Can humans use black holes to travel through time?
Black holes are natural time machines that allow travel to both the past and the future. But don’t expect to go back anytime soon to visit the dinosaurs.
At the moment we don’t have a spacecraft that will take us close to one black hole. But even disregarding that small detail, attempting to travel to the past using a black hole might be the last thing you ever do.
What are Black Holes?
A black hole is an extremely massive object that is typically formed when a dying star collapses on itself.
Like planets and stars, black holes have gravitational fields around them. A gravitational field holds us to the Earth and causes the Earth to revolve around the Sun.
As a rule of thumb, the more massive an object, the stronger its gravitational field.
Earth’s gravitational field makes it extremely difficult to get into space. That’s why we build rockets: we have to travel very fast to escape from the Earth gravity.
The gravitational field of a black hole is so strong that not even light can escape it. That’s impressive, because light is the fastest known to science!
That’s why black holes are black, by the way: we can’t bounce light off a black hole like we can bounce a flashlight’s beam off a tree in the dark.
Albert Einstein’s general theory of relativity tells us that matter and energy have a curious effect on the universe. Matter and energy bend and stretch space. The more massive an object is, the more space around it stretches and bends.
A massive object creates a kind of valley in space. If objects come close, they fall into the valley.
That’s why if you get close enough to any massive object, including a black hole, you fall towards it. It’s also why light can’t escape a black hole: the sides of the valley are so steep that light doesn’t travel fast enough to climb out.
The valley created by a black hole gets steeper and steeper as you approach it from a distance. The point at which it becomes so steep that light cannot escape is called the event horizon.
Event horizons are not only of interest to would-be time travelers: they are also of interest to philosophers, as they have implications for how we understand the nature of time.
When space is stretched, so is time. A clock near a massive object ticks more slowly than a clock near a much less massive object.
A clock near a black hole will tick very slowly compared to a clock on Earth. One year near a black hole can mean 80 years on Earth, as you may have seen in the movie Interstellar.
For example, black holes can be used to travel to the future. If you want to jump off Earth in the future, just fly near a black hole and then return to Earth.
If you get close enough to the center of the black hole, your clock ticks slower, but you should still be able to escape as long as you don’t cross the event horizon.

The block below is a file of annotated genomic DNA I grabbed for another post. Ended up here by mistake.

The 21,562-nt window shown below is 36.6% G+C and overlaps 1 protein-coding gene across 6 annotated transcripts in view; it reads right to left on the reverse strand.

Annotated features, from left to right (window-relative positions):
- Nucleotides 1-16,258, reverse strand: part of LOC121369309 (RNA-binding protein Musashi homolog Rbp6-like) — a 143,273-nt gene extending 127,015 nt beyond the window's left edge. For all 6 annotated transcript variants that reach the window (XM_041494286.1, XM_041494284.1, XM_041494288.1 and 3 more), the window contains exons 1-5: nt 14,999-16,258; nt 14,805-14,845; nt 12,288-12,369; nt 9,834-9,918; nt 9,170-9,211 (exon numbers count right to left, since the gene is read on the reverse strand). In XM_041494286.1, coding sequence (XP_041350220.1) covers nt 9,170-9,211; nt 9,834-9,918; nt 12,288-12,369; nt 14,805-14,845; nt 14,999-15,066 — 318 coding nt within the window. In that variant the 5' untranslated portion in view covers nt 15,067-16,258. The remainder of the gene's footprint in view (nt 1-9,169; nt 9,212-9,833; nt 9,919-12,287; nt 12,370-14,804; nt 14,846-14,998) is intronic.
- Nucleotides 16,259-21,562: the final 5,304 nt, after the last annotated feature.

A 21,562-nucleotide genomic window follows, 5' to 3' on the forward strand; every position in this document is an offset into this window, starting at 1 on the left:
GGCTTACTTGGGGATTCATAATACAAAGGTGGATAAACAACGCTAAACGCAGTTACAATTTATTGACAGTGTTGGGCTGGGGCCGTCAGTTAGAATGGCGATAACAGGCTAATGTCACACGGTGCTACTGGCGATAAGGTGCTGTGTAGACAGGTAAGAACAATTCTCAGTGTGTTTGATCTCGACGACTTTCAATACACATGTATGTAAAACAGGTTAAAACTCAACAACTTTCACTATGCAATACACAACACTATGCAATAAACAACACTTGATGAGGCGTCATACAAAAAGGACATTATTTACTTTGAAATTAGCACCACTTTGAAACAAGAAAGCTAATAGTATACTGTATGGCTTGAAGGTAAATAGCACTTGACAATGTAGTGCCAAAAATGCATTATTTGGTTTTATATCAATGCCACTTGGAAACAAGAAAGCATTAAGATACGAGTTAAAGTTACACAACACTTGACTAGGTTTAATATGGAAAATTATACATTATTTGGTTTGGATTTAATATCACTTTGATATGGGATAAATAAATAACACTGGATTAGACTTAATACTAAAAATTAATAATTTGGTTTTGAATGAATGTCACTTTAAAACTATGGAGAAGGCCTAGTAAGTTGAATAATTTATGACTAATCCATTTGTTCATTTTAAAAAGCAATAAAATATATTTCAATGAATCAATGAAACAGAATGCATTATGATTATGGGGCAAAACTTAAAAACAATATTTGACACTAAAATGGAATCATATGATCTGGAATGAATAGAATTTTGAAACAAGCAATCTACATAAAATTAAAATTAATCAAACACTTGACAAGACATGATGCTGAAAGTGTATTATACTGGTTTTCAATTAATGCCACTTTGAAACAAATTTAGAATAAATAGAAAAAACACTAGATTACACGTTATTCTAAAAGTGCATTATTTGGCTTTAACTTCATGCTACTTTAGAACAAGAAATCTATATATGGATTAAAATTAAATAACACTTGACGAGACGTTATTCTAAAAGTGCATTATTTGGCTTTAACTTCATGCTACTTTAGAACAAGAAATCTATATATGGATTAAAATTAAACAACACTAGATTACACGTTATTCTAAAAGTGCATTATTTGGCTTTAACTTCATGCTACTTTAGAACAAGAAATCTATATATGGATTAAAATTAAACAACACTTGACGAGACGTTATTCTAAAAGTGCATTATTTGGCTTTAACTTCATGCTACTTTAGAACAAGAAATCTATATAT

Loops in time
What about the past? This is where things get really interesting. A black hole bends time so much that it can wrap itself around.
Imagine taking a sheet of paper and joining the two ends together to form a loop. That’s what a black hole seems to do with time.
This creates a natural time machine. If you could somehow get into the loop, which physicists call a closed time-like curve, you would find yourself on a trajectory through space that starts in the future and ends in the past.
Within the loop, you would also find that cause and effect are difficult to disentangle. Things that are in the past cause things to happen in the future, which in turn cause things to happen in the past!
So you’ve found a black hole and you want to use your trusty starship to go back and visit the dinosaurs. Good luck.
There are three problems. First, you can only travel to the past of the black hole. That means if the black hole formed after the dinosaurs went extinct, you can’t go back far enough.
Second, you would probably have to cross the event horizon to get into the loop. This means that to get out of the loop at some point in the past, you have to leave the event horizon. That means traveling faster than light, which we’re pretty sure is impossible.
Third, and probably worst of all, you and your ship would”spaghettificationSounds delicious, right?
Unfortunately that is not the case. As you passed the event horizon, you would be stretched flat, like a noodle. In fact, you would probably be stretched so thin that you would just be a series of atoms spiraling into the void in a spiral.
So while it’s fun to contemplate the time-warping properties of black holes, that visit to the dinosaurs will have to stay in the realm of fantasy for the foreseeable future.
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